• Role of Shorter Mineral Fibers in Causing Mesothelioma
  • November 26, 2015
  • Law Firm: Waters Kraus LLP - Dallas Office
  • Shorter mineral fibers — like chrysotile asbestos fibers — are toxic and should not be overlooked when studying the cause of mesothelioma and other lung diseases, believed Philip Cook, a former scientist with the U.S. Environmental Protection Agency (EPA).

    In the 1960s when Cook worked for the EPA in Duluth, Minnesota, he became involved in research concerning thin mineral fragments that appeared to be asbestos found in Duluth’s drinking water. Residents were frightened for their health and the city built a water filtration plant to allay their fears. Ultimately, the mineral fragments were found to have come from the Reserve Mining Company’s taconite processing plant located 50 miles upstream. The mining company was required to stop dumping its waste rock into Lake Superior and to create a disposal pond instead.

    An EPA chemist, Cook became fascinated with the mineral fragments and spent years studying their possible health risks to exposed workers and residents. Though Cook died before his work was complete, his research was recently presented at a Duluth symposium on elongated mineral particles.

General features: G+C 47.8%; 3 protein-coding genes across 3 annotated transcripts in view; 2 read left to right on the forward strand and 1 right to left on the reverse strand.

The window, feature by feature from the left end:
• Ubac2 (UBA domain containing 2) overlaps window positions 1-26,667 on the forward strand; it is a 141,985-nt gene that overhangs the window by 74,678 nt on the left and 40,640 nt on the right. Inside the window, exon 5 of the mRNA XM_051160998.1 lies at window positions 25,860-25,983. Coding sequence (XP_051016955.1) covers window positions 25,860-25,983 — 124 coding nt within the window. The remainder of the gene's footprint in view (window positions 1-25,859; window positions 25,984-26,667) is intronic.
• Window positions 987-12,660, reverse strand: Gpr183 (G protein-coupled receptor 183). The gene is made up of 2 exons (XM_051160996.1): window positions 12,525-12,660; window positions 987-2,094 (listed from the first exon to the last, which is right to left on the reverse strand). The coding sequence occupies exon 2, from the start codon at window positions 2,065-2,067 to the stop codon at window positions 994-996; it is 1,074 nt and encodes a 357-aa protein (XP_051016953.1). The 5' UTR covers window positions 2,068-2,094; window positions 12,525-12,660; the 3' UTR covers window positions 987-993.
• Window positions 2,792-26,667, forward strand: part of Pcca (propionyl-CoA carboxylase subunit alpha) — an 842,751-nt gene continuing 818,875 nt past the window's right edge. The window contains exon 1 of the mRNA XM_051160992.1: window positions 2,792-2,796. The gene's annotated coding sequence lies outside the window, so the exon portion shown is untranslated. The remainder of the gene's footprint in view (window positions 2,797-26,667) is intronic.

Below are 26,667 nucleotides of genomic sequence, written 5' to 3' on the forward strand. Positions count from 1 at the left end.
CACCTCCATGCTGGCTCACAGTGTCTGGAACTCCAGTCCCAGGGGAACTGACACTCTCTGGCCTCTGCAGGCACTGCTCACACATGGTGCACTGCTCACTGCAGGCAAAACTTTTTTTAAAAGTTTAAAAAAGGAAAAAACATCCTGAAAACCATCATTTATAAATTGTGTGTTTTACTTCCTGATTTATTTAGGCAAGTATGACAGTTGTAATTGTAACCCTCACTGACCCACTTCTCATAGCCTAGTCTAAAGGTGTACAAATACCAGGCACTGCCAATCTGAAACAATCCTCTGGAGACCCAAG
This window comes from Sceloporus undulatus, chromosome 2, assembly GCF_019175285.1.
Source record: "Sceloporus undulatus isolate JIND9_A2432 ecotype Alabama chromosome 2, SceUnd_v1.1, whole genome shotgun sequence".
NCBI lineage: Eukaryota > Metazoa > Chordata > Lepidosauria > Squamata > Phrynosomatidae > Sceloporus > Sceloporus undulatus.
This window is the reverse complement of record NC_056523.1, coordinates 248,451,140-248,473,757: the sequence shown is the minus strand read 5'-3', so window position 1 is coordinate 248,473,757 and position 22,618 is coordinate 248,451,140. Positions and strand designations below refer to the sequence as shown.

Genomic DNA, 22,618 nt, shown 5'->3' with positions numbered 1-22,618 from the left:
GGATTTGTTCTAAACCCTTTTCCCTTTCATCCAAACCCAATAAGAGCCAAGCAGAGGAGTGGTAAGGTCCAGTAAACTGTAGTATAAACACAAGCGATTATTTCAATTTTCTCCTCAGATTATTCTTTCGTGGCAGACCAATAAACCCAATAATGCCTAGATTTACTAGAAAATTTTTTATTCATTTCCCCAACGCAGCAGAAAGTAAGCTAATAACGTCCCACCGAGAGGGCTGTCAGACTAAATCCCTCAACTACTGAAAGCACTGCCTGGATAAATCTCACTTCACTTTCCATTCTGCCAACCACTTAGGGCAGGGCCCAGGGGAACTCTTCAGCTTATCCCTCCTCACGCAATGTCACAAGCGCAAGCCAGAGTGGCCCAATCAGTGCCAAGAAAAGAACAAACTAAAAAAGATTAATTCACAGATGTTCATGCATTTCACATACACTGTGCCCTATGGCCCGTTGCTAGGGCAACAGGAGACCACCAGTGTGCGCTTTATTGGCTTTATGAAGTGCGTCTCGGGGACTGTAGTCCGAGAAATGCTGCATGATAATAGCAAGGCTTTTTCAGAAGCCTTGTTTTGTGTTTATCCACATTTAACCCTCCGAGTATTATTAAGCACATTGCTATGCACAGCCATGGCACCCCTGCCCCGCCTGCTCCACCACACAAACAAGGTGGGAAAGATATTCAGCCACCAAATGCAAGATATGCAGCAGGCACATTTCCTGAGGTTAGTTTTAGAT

EPA Scientist Argued that Shorter Mineral Fibers May Be Toxic

    Cook conducted animal studies using rats to puzzle out how long-term exposure to mineral fragments could cause changes in the lungs. As he conducted his research, Cook became concerned that federal regulations governing air quality in the workplace required monitoring only for long, thin fibers and not for shorter fibers. Cook was convinced that the shorter mineral fibers acted to increase workers’ harmful exposures.

    In 1999, Cook was asked by the EPA to assess the risk to Libby, Montana residents and workers from a vermiculite mine contaminated with asbestos. An unusually high number of people in the area were dying from mesothelioma, a disease with only one confirmed cause — asbestos exposure.

    In working on the Libby mine case, Cook began to search for a way to identify which types of mineral fragments cause the greatest health risk. After studying 50 fiber types and testing over 200 different models, Cook became convinced that looking at a fiber’s size and shape was not the most reliable predictor of toxicity. According to Cook, a fiber’s total surface area was more important in evaluating its risks to health.

    In 2013, Cook died from cancer before he was able to publish the results of his work. But Cook’s boss at the EPA, Dr. Dale Hoff, undertook to carry on with Cook’s research, which reportedly was 98 percent complete. The resulting paper, arguing that small fibers contribute to toxicity, was recently presented at an October symposium in Duluth, “Asbestos-like Mineral Fibers in the Upper Midwest: Implications for Mining and Health Workshop.”